1. The instructor and CATL staff member meet virtually to discuss goals and agree on questions for the session. 
  2. The consultant visits the class or a group of students from the class virtually. The instructor introduces the CATL staff member and explains that they have asked them to gather feedback, then leaves the virtual meeting. 
  3. Students are asked to compile responses to one question. For large classes, students are divided into small groups. The groups then report out while the CATL staff member records responses. This process is repeated for each question. 
  4. The CATL staff member synthesizes the feedback and reports back to the instructor. Themay discuss how the data can inform teaching practices at this point. 

The benefits of this process include: 

  • The feedback is being gathered by a neutral third party, which may encourage honesty among students. 
  • The consultant can help you shape the questions asked of students and interpret results. 

If you’re interested in piloting feedback focus groups, or would like more information about designing or implementing mid-semester evaluations, please email CATL@uwgb.edu. 

Helping students self-reflect 

Mid-semester is also a time in which you can help your students critically self-reflect on their own actions for their performance at this point in the course. Here are some questions to help frame the ways you’d like students to think metacognitively about their choices throughout the semester: 

  • What do students have the ability to change going forward in the course?  
  • Where might students improve their time management? 
  • Might there be a place for peer-to-peer feedback that could help build community and increase personal responsibility? 
  • What types of assessments might students need to better prepare in order to be successful in the course?  

Borrowed strategies 

What are some strategies you can provide to students to help them get back on track? Self-reflection, metacognitive exercises, and exam debriefings are a few of the strategies that other teaching and learning centers have created resources around: 

For any of these methods, you could create an assignment that doesn’t count towards the final grade or could be an opportunity for extra credit. Here’s how to set up extra credit in a Canvas course. 

We Want to Hear from You

How have you collected feedback from students at mid-semester? Do you have some advice to share about how to increase student engagement with the process? What has been effective when you do make changes? Have you found students are responsive to those changes you are able to implement?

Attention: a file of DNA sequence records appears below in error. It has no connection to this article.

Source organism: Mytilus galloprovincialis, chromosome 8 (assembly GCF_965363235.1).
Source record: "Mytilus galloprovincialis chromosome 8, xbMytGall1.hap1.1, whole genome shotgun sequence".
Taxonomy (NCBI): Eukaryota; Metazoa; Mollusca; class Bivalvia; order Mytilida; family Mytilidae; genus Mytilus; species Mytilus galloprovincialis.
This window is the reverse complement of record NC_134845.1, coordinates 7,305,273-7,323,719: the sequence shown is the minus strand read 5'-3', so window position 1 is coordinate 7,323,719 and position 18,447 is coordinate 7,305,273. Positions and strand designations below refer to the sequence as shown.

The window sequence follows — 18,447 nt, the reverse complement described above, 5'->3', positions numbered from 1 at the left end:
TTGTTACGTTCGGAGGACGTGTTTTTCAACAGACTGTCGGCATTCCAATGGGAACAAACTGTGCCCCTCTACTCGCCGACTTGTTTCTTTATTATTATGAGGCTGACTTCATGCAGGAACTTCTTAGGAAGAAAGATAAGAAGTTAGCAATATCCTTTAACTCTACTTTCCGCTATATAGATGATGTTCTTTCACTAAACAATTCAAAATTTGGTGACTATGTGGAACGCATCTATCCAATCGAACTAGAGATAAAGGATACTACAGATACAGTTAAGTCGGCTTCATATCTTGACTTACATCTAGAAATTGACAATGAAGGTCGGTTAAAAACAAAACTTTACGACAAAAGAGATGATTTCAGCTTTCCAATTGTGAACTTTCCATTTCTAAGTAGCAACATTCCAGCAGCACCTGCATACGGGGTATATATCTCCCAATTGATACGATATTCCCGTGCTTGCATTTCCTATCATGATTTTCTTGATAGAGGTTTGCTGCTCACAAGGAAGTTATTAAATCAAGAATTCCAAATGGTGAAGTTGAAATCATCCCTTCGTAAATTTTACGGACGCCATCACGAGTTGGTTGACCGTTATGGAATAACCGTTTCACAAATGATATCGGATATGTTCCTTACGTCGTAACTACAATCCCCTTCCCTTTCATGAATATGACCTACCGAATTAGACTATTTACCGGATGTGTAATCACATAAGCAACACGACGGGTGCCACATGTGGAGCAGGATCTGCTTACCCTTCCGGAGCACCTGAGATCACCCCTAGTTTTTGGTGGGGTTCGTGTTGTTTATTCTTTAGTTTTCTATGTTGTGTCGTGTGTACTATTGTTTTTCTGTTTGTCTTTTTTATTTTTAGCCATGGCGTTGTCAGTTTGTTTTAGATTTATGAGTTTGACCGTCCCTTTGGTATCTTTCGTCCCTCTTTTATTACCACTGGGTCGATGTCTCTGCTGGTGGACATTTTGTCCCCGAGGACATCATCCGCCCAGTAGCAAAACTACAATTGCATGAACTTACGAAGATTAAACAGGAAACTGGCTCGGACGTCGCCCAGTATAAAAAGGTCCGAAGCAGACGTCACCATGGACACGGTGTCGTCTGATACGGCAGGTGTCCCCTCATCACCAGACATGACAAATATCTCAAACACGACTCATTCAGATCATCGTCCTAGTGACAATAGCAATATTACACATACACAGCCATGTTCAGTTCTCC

For those of you who’ve done self-reflective work with students—have you found certain techniques (like those below) particularly effective? Are there others we’re missing? We’re sure of it—please share! Feel free to drop a public comment below or email us at CATL@uwgb.edu.

Peer Review of Teaching

Preliminary Meeting
Review of Materials
Classroom Observation
Follow-Up Meeting

What is peer review?

Peer review is often identified with peer observations. But the review encompasses more than just a classroom visit. Rather, it is a more holistic review of instructional practice which takes into account the goals and values of the instructor under review as well as teaching artifacts, such as a syllabus, student work, and course artifacts in the learning management system (Canvas). The ultimate goal of a peer review is to get a broad view of an instructor in an attempt to help them become the teacher they want to be (rather than the type of instructor the reviewer is).

Why peer review?

What is good for research is good for teaching

Peer review of research helps us remain vital parts of the academic communities we inhabit. So too does peer review of teaching help us stay up-to-date on best practices in teaching.

Encourages teaching to be a community endeavor

Peer review allows us to open our teaching to colleagues who can nurture our improvement. Also, the instructor under review will spark ideas in the reviewer as much as the other way around.

Allows for greater experimentation and less reliance on student evaluations

Student evaluations can be useful, but when used as the lone measure of teaching effectiveness they can lead to less creative teaching as instructors become worried about potential negative impacts of trying out new ideas or teaching methods. (Pat Hutchings, (1996). Building a New Culture of Teaching & Learning. About Campus, 1(5), 4–8. https://doi.org/10.1002/abc.6190010502


There are two intertwined goals for the pre-observation meeting: to establish a collegial rapport between the observer and the instructor and to ensure both people have a clear idea of what to expect during the classroom observation.

Questions to consider together

(Questions as a PDF form)

  • What is the content and structure of the class you will be teaching?
  • Describe the students in this class. Is there anything the observer should know about them?
  • What have students been asked to do in preparation for this class?
  • What is the goal of the lesson? What should students learn or be able to do as a result of instruction?
  • How will the instructor achieve these goals?
  • What teaching methods/teaching aids will the instructor use?
  • What did the instructor teach in previous lessons? How does this lesson fit into the course as a whole?
  • Will this class be a typical example of instruction? If not, how will it differ?
  • What should the reviewer focus on during the observation? 
  • Is there anything else the reviewer should be aware of prior to the observation?